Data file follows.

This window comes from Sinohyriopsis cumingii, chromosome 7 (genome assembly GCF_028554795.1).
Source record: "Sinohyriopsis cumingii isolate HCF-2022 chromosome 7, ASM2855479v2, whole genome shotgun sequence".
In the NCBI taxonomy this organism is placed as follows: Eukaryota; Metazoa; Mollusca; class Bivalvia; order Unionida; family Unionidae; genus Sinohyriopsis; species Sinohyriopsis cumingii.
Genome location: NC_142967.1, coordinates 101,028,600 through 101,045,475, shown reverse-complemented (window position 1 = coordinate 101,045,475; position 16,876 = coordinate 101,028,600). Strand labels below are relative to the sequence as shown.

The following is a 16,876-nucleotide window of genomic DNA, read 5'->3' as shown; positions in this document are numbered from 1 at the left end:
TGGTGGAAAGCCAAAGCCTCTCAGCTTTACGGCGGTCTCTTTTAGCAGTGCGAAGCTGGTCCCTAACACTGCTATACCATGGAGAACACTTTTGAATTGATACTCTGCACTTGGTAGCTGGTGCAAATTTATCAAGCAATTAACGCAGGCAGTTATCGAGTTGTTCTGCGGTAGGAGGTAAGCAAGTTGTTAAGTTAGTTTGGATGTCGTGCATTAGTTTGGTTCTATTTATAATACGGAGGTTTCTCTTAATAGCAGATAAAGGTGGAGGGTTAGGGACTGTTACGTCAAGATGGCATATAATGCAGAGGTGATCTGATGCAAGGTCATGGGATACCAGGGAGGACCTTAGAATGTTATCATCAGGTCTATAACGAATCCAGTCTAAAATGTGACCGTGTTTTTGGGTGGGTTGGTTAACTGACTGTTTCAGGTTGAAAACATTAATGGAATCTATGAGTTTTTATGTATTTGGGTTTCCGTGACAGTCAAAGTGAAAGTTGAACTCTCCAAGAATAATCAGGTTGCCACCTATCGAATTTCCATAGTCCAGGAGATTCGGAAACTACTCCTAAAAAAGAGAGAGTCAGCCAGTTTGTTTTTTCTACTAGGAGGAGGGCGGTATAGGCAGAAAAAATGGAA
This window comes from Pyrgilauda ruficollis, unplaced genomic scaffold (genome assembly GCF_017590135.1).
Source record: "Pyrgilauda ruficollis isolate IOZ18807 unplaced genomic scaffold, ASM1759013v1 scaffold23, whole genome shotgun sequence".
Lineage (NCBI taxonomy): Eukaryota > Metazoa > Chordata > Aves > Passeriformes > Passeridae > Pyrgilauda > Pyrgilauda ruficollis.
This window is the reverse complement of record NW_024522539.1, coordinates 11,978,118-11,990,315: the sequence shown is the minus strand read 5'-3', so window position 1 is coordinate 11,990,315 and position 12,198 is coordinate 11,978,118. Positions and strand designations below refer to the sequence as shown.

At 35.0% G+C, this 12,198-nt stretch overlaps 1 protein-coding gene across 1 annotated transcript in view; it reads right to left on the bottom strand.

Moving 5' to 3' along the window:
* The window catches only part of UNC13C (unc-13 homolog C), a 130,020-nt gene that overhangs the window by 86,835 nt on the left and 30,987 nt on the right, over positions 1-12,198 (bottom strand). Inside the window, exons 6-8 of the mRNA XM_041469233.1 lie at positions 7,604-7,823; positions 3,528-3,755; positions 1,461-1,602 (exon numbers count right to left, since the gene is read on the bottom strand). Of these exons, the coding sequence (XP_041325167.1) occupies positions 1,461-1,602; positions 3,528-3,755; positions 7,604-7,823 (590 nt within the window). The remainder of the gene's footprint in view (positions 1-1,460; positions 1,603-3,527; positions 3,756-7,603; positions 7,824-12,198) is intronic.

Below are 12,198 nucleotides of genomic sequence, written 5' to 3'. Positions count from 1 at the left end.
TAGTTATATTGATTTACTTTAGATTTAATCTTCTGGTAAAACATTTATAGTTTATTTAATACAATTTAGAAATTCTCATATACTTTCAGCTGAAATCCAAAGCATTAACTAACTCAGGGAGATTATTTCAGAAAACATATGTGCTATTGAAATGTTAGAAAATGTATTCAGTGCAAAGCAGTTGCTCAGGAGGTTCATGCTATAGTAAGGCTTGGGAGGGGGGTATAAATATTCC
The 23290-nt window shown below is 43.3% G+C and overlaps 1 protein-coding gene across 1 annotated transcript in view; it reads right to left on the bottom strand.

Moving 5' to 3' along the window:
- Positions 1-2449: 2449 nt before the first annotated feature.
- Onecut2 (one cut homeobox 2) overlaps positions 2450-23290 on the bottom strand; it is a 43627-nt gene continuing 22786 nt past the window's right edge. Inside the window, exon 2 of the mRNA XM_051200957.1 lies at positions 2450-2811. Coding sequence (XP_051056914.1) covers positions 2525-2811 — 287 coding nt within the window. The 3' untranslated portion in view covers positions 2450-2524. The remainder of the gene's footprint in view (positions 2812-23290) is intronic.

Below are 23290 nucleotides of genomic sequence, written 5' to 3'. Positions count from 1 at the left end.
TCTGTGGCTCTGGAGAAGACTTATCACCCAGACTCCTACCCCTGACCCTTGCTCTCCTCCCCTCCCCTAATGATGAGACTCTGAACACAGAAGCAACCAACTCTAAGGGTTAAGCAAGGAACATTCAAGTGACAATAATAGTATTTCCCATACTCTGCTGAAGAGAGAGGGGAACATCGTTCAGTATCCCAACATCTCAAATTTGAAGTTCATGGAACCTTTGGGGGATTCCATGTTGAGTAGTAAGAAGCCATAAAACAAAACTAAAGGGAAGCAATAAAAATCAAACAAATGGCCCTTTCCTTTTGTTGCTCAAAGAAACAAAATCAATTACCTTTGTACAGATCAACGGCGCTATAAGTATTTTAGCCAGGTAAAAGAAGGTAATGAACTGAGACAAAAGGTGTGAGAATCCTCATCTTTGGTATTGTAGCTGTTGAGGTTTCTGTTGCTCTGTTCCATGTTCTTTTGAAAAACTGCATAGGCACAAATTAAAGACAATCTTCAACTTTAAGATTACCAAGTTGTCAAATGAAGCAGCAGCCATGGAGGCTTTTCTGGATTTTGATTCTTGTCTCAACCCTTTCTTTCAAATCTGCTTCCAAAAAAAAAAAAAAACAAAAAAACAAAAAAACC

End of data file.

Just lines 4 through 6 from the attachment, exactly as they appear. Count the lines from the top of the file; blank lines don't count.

Genome location: NC_142967.1, coordinates 101,028,600 through 101,045,475, shown reverse-complemented (window position 1 = coordinate 101,045,475; position 16,876 = coordinate 101,028,600). Strand labels below are relative to the sequence as shown.

The following is a 16,876-nucleotide window of genomic DNA, read 5'->3' as shown; positions in this document are numbered from 1 at the left end:
TGGTGGAAAGCCAAAGCCTCTCAGCTTTACGGCGGTCTCTTTTAGCAGTGCGAAGCTGGTCCCTAACACTGCTATACCATGGAGAACACTTTTGAATTGATACTCTGCACTTGGTAGCTGGTGCAAATTTATCAAGCAATTAACGCAGGCAGTTATCGAGTTGTTCTGCGGTAGGAGGTAAGCAAGTTGTTAAGTTAGTTTGGATGTCGTGCATTAGTTTGGTTCTATTTATAATACGGAGGTTTCTCTTAATAGCAGATAAAGGTGGAGGGTTAGGGACTGTTACGTCAAGATGGCATATAATGCAGAGGTGATCTGATGCAAGGTCATGGGATACCAGGGAGGACCTTAGAATGTTATCATCAGGTCTATAACGAATCCAGTCTAAAATGTGACCGTGTTTTTGGGTGGGTTGGTTAACTGACTGTTTCAGGTTGAAAACATTAATGGAATCTATGAGTTTTTATGTATTTGGGTTTCCGTGACAGTCAAAGTGAAAGTTGAACTCTCCAAGAATAATCAGGTTGCCACCTATCGAATTTCCATAGTCCAGGAGATTCGGAAACTACTCCTAAAAAAGAGAGAGTCAGCCAGTTTGTTTTTTCTACTAGGAGGAGGGCGGTATAGGCAGAAAAAATGGAA